Thursday, April 20, 2017

Sara K Joiner: History in Verse

Part of a poem by Wilfred Owen, a soldier who fought in
and wrote poetry about the First World War.
April is one of my favorite months because it's National Poetry Month. I love poetry, but much to my chagrin, I am no poet. I cannot express myself as beautifully as poets, and that is something I continually practice.

We tend to think poetry is about nature or feelings. We tend to think that poetry should rhyme. However there are many poems about historic events that have delicious lines to say aloud (and which may or may not rhyme).

Half a league, half a league,
Half a league onward,
All in the valley of Death
     Rode the six hundred.
"Forward, the Light Brigade!
Charge for the guns!" he said:
Into the valley of Death
     Rode the six hundred.
from Charge of the Light Brigade by Alfred, Lord Tennyson

Listen, my children, and you shall hear
Of the midnight ride of Paul Revere,
On the eighteenth of April, in Seventy-five;
Hardly a man is now aliven
Who remembers that famous day and year.
from Paul Revere's Ride by Henry Wadsworth Longfellow

"Shoot, if you must, this old gray head,
But spare your country's flag," she aid.
from Barbara Frietchie by John Greenleaf Whittier

There are also poems that were written during significant historic events--like these from World War I--that make you weep for the writer.

I have a rendezvous with Death
     At some disputed barricade
     When Spring comes round with rustling shade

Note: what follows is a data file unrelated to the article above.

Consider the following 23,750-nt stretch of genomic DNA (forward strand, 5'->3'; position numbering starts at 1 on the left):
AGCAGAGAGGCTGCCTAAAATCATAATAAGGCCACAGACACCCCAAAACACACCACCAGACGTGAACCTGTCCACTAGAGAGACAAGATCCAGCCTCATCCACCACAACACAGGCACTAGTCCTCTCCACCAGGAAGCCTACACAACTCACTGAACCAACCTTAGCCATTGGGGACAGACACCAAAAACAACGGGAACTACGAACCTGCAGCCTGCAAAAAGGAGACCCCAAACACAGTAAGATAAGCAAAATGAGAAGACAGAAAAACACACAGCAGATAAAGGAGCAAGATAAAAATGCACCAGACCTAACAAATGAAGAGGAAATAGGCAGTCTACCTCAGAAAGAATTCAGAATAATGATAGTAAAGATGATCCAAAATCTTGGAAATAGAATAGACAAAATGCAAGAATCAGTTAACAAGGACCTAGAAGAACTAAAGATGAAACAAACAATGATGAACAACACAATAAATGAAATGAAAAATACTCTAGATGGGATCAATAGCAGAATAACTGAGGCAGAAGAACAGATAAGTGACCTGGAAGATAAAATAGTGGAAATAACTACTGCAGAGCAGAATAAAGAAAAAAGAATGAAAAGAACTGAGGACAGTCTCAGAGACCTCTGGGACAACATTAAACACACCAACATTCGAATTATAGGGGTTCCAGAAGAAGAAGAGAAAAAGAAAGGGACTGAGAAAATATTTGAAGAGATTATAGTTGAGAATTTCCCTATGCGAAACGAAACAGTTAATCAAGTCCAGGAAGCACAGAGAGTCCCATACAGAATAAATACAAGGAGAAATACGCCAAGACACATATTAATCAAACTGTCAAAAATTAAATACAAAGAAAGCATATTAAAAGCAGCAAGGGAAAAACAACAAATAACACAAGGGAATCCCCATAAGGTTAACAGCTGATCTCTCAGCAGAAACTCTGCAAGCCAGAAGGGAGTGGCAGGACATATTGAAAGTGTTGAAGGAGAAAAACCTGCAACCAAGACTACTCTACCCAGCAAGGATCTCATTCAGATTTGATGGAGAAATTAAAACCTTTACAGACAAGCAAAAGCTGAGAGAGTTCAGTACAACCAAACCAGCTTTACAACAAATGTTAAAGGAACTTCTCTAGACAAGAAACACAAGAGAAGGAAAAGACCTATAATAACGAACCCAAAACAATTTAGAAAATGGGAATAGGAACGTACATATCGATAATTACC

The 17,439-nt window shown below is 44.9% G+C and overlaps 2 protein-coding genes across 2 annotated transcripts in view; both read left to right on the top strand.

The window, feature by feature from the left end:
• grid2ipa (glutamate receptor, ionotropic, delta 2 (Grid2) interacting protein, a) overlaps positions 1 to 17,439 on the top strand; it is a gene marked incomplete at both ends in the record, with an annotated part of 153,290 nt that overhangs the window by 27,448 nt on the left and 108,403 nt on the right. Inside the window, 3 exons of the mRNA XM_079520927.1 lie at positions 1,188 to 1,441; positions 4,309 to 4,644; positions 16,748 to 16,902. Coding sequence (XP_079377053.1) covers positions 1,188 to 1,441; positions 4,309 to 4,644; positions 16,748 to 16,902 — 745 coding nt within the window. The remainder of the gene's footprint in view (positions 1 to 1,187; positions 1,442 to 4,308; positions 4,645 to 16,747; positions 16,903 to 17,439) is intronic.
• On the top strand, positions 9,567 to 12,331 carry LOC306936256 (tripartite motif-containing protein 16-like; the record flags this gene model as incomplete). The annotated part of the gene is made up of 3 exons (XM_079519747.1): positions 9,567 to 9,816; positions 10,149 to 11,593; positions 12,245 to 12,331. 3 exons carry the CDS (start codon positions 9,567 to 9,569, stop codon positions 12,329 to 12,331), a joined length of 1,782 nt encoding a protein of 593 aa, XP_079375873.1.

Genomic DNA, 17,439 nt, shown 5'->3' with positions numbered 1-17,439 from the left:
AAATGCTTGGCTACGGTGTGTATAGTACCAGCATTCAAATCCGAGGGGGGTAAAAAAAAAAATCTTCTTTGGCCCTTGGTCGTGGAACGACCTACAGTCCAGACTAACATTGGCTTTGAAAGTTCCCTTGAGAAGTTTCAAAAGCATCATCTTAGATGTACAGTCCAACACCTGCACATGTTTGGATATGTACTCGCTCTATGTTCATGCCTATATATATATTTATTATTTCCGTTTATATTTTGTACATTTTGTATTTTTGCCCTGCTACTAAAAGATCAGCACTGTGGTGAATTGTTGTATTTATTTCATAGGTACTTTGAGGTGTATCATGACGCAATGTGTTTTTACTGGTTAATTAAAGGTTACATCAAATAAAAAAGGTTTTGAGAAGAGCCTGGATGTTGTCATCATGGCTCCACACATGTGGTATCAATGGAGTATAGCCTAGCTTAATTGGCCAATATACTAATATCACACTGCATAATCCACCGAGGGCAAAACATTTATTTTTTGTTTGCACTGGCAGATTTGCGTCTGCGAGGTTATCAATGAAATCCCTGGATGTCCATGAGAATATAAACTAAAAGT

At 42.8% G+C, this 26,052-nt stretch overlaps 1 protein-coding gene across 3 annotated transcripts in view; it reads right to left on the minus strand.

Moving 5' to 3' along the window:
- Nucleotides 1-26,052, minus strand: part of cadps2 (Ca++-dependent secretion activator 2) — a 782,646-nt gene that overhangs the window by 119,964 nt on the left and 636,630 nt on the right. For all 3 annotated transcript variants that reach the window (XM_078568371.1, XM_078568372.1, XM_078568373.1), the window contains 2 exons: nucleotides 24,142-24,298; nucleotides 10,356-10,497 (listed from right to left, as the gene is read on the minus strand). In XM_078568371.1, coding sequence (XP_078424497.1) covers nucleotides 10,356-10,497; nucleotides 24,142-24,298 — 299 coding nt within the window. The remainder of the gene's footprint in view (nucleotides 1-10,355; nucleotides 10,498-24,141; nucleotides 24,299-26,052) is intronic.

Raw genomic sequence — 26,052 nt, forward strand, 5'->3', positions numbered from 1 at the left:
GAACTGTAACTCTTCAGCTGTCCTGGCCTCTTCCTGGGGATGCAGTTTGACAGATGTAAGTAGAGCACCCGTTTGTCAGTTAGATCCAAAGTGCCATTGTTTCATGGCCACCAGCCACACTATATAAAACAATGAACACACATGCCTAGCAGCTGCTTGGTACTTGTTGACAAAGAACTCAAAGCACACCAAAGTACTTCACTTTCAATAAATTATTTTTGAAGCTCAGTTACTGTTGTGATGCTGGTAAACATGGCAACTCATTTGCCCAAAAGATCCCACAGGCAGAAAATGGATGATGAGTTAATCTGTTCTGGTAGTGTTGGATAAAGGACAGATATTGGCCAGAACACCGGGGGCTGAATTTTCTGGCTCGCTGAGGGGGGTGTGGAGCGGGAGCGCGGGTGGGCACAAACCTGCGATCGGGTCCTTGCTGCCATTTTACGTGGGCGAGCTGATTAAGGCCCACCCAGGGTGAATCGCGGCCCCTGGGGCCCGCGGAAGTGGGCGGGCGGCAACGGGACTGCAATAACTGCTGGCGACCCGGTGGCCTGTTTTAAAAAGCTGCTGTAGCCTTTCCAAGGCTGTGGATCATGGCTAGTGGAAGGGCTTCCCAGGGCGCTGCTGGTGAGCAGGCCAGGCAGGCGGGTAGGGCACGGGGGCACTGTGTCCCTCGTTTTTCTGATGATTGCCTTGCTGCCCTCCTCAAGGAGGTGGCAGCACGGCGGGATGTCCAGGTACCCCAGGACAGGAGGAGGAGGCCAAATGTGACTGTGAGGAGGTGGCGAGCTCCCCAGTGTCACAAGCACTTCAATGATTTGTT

And apple blossoms fill the air.
     I have a rendezvous with Death
When Spring brings back blue days and fair.
from I Have a Rendezvous with Death by Alan Seeger

In Flanders fields the poppies blow
Between the crosses, row on row,
     That mark our place; and in the sky
     The larks, still bravely singing, fly
Scarce heard amid the guns below.
from In Flanders Fields by Lieutenant-Colonel John McCrae

There are even poems that seem to be written by history itself.

Pile the bodies high at Austerlitz and Waterloo
Shovel them under and let me work—
                                  I am the grass; I cover all.
from Grass by Carl Sandburg

Poets often bring a new perspective to the familiar and a sense of awe to the extraordinary. In addition to the poems I've mentioned, there are books that are perfect for middle graders to see history through new eyes and to encourage them to engage with their history in a new way. Here are some:

When Thunder Comes: Poems for Civil Rights Leaders - J. Patrick Lewis
Includes poems about Josh Gibson, Aung San Suu Kyi, Coretta Scott King, Mohandas Gandhi, Harvey Milk, Sylvia Mendez, Muhammad Yunus, and others.

A Wreath for Emmett Till - Marilyn Nelson
A powerful work about the lynching of a teen boy in Mississippi in the 1950s.

Freedom Over Me: Eleven Slaves, Their Lives and Dreams Brought to Life - Ashley Bryan
Using original slave auction and plantation documents, Bryan imagines the lives of enslaved individuals whose true hopes and dreams are lost to history.

America At War - Lee Bennett Hopkins, selector
Includes a variety of poems written during or about wars America fought from the Revolution to modern times.

Birmingham, 1963 - Carole Boston Weatherford
Using a fictional character, Weatherford explores the bombing of the Sixteenth Street Baptist Church that killed four girls.

Sara K Joiner is the author of After the Ashes. She is also a public librarian.


  1. What a great idea--using poetry to help teach history!

  2. I do love poetry. I only wish I wrote it better!

  3. Love it - especially as you've used some of my favourites